Figure 1: The Powdermill tunnel in operation. Birds are placed into the tunnel through a sleeve, at the right end, where video camera and computer are also located. The release door can be see at the left end of the facing side of the tunnel. Glass is mounted outside the right end of the tunnel.

Figure 2: A bird's view from inside ABC's Powdermill Test Tunnel, with clear glass on the left, glass with vertical stripes on the right. Note the net, which prevents birds from actually contacting the glass.

Specimen Performance Index (SPI) of a material is calculated by flying at least 80 individual birds down the tunnel and recording the percent that fly toward the test pane. For example, suppose 80 birds flew down the tunnel, with 20 flying toward the test pattern and 60 toward the control. 25% (20/80) of the birds flew toward the test pattern and it would have SPI of 25. If there is no additional information, for example, from a field trial, then the TF is equal to the SPI.

Important Considerations:

  • Threat Factors do not equal the percent reduction in collisions expected when a glass is installed on a building. In fact, the same glass may perform differently on each facade of a building, depending on angle to the sun, habitat reflected, etc. Threat factors are an index, reflecting the relative response to different patterns by songbirds flown in the tunnel. However, where monitoring data on tunnel-tested products are available, they confirm that products with lower threat factors have yielded fewer collisions. ABC defines “bird-friendly” materials conservatively, as having a threat factor ≤30, corresponding to a reduction of collisions of at least 50% under real world conditions.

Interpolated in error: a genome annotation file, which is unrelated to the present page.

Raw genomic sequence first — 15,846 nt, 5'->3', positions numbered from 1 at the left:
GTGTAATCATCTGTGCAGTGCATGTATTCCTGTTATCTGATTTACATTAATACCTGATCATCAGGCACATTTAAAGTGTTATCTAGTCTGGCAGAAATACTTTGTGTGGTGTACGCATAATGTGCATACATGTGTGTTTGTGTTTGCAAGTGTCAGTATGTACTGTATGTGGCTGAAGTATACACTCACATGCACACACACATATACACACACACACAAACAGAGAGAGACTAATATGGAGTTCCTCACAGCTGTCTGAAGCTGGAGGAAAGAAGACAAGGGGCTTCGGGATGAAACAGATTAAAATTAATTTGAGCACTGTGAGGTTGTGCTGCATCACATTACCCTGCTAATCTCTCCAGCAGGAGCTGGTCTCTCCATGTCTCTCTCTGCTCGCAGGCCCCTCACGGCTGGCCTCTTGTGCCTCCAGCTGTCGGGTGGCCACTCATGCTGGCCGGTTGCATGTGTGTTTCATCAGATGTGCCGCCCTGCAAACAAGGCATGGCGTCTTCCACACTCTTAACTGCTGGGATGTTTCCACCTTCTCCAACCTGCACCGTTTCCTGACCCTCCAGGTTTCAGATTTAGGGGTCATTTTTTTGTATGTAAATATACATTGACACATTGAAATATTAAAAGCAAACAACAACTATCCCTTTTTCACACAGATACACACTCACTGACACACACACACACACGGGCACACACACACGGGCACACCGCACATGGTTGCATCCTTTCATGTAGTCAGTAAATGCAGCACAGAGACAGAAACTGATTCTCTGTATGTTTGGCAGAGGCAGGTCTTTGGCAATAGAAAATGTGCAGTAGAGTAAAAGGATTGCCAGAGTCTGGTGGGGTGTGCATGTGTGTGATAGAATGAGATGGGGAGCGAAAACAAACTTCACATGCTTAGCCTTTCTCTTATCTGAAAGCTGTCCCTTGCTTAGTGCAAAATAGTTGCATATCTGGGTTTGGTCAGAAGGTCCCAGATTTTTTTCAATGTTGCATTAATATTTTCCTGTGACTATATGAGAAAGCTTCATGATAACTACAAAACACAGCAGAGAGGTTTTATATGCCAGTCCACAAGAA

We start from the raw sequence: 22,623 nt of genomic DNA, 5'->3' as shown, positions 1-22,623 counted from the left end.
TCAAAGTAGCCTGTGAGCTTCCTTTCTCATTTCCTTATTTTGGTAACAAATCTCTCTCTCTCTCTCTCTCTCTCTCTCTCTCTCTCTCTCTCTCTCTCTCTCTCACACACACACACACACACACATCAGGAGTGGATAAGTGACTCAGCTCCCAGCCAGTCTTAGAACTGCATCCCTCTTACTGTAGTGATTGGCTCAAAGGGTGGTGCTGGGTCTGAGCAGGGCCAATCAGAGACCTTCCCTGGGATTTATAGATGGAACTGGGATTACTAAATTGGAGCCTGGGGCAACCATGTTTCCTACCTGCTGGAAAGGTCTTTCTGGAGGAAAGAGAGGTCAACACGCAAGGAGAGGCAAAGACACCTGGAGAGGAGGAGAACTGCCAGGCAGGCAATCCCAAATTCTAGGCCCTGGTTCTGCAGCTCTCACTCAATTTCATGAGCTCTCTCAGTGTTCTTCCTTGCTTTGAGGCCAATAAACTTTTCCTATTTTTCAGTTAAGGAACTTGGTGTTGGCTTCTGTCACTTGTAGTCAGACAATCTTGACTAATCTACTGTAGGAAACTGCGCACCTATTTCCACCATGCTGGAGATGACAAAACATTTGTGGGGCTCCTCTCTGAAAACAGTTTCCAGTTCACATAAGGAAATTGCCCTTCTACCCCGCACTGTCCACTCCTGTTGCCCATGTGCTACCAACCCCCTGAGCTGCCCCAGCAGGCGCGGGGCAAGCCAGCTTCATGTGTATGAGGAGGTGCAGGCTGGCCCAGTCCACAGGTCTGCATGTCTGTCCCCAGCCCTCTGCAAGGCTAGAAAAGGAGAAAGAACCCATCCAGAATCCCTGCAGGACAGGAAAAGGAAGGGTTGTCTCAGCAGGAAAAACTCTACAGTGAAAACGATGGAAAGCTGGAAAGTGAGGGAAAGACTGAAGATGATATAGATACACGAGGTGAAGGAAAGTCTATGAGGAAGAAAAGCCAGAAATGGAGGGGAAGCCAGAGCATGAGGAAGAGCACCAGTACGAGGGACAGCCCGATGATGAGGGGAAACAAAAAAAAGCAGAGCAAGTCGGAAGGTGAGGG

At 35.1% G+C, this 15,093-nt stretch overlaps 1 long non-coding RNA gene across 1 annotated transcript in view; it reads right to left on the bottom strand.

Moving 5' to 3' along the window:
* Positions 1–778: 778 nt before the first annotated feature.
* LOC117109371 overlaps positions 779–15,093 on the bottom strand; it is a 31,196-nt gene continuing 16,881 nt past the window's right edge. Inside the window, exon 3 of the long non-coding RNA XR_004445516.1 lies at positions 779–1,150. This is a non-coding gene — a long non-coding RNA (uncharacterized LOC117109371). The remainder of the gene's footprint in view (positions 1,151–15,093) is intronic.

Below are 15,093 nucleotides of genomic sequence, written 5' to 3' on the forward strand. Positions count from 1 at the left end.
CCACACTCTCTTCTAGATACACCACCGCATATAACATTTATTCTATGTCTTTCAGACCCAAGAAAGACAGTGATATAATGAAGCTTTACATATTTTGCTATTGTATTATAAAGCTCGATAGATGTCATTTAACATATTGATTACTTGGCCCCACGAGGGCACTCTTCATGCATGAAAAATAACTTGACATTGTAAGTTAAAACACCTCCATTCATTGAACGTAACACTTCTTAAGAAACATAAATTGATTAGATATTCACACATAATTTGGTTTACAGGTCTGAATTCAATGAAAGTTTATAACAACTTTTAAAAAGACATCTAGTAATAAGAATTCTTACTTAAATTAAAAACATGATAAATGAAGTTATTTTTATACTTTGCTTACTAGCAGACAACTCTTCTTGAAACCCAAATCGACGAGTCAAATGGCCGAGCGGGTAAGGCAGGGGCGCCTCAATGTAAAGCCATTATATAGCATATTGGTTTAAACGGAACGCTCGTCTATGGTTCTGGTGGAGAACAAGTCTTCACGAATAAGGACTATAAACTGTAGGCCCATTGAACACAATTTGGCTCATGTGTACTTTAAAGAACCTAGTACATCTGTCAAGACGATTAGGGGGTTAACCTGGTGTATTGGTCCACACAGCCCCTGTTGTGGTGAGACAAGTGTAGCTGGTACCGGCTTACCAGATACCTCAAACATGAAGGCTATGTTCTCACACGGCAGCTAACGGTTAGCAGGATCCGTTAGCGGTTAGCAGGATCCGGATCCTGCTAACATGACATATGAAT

• The lower the TF, the more effective the test pattern will be at reducing collisions. This has been confirmed when data is available. However, the relationship is not linear, so one cannot say that a pattern with TF=15 is twice as effective as a pattern with TF=30.